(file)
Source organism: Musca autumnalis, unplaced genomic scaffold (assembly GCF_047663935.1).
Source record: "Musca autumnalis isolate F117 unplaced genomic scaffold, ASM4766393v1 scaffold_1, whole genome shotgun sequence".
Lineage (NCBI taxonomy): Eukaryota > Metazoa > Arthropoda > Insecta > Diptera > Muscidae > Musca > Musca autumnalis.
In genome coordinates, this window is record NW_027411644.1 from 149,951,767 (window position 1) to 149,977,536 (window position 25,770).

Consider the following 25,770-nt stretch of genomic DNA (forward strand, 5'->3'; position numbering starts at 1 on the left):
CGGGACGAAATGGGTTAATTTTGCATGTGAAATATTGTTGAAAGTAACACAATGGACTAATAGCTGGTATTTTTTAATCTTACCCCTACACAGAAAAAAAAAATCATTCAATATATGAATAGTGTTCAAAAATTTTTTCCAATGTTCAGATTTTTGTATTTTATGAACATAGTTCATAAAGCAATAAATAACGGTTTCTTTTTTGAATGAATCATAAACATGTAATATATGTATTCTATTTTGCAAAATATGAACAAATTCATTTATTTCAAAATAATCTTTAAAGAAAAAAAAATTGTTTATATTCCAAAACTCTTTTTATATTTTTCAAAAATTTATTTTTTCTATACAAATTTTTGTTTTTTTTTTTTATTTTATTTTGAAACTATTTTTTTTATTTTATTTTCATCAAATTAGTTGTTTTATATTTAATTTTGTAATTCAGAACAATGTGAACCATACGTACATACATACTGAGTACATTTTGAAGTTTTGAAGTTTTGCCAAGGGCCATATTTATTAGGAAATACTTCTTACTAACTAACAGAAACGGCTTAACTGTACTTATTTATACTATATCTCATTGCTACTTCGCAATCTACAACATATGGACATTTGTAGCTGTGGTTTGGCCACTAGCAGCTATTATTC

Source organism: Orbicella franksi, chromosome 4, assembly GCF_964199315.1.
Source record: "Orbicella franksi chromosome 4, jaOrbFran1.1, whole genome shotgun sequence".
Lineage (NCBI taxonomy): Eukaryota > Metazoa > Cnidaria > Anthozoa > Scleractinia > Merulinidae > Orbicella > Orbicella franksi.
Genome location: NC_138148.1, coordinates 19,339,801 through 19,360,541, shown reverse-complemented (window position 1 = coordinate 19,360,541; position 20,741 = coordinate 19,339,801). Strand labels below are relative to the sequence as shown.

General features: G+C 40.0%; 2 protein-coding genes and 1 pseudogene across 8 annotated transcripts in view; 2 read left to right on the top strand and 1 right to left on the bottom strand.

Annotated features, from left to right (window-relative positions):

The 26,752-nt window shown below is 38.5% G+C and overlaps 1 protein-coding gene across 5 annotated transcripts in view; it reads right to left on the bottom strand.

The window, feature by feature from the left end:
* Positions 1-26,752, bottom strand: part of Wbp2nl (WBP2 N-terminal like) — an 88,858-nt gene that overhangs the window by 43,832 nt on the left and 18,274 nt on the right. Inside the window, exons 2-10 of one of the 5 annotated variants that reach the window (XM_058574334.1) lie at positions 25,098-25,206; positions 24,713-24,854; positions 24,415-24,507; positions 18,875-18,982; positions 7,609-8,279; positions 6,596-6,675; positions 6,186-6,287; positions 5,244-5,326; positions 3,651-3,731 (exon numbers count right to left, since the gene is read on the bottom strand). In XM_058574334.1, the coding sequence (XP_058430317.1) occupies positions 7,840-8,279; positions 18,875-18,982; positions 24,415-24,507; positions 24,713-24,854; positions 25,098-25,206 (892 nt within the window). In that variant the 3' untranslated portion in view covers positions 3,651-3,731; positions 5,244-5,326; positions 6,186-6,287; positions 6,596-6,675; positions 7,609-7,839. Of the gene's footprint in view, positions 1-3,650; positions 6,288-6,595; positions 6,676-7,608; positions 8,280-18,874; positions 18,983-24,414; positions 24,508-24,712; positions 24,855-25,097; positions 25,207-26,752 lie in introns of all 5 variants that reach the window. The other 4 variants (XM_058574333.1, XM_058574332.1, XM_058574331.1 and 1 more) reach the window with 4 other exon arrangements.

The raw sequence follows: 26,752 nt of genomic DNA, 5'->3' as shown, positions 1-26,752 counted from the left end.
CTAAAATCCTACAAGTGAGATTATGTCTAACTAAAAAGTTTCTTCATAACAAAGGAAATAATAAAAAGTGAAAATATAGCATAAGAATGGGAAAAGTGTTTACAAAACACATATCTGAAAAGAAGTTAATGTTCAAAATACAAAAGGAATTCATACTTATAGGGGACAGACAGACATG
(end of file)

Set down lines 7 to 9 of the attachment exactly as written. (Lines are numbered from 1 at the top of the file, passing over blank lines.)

Source organism: Orbicella franksi, chromosome 4, assembly GCF_964199315.1.
Source record: "Orbicella franksi chromosome 4, jaOrbFran1.1, whole genome shotgun sequence".
Lineage (NCBI taxonomy): Eukaryota > Metazoa > Cnidaria > Anthozoa > Scleractinia > Merulinidae > Orbicella > Orbicella franksi.